In contrast, New York Gov. Andrew Cuomo has not offered any details on what his state might offer. Mayor de Blasio has said the only city incentives would come from existing programs.
Newark is a transportation hub in its own right, with an extensive rail network into Manhattan (an 18-minute train ride away), as well as up and down the Northeast Corridor. There is easy access to the Holland Tunnel and ferries to New York, and Newark Liberty International Airport is minutes away from downtown.
Like New York, Newark's proposed Amazon campus would have an urban feel. The city says it has 500,000 square feet of office space available for the company to move into immediately. Other sites available nearby include Bears and Eagles Riverfront Stadium — the former home of Newark's defunct Minor League baseball team — that is already slated to be torn down and replaced with a mixed-use development.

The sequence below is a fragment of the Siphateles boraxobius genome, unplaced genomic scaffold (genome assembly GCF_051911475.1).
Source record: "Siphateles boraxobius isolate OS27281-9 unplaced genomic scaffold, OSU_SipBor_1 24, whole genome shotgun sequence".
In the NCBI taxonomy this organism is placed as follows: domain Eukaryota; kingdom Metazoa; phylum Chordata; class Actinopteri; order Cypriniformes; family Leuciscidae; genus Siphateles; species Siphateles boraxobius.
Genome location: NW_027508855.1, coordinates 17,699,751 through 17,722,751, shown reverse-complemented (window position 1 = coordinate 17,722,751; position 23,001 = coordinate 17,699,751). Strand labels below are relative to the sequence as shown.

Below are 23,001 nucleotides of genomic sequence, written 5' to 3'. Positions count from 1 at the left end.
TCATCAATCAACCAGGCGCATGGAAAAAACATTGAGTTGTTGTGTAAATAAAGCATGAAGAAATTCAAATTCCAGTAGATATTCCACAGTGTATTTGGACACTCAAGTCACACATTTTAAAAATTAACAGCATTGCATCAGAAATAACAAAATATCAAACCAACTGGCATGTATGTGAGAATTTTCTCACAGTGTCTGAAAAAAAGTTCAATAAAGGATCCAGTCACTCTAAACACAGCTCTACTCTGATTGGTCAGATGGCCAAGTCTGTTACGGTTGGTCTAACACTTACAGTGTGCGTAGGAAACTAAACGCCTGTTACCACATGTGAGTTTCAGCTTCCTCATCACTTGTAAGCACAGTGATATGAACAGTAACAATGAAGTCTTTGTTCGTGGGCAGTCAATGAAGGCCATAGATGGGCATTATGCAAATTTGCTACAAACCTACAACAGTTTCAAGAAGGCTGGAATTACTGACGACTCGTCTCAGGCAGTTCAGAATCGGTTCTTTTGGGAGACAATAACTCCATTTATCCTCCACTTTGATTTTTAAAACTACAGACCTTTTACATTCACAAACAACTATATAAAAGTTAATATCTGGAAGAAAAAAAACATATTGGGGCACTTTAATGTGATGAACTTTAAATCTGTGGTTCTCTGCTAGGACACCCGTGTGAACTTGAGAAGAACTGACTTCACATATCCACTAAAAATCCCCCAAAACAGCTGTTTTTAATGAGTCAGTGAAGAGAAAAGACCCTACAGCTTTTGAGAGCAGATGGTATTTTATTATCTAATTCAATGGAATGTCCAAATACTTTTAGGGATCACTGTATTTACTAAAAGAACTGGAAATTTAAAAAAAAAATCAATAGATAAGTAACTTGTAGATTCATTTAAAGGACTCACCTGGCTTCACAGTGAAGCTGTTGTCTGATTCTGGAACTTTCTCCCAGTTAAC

Newark officials are quick to point out that all of this — plus housing for Amazon's employees — can be had for a fraction of the cost of real estate in Manhattan.
Both cities' official bids leave out the region's drawbacks. They are considerable, according to a CNBC analysis using Amazon's criteria as measured for each location using data from our America's Top States for Business study and from the U.S. Census Bureau. We give New York a D overall. Newark is only slightly better, with a D+.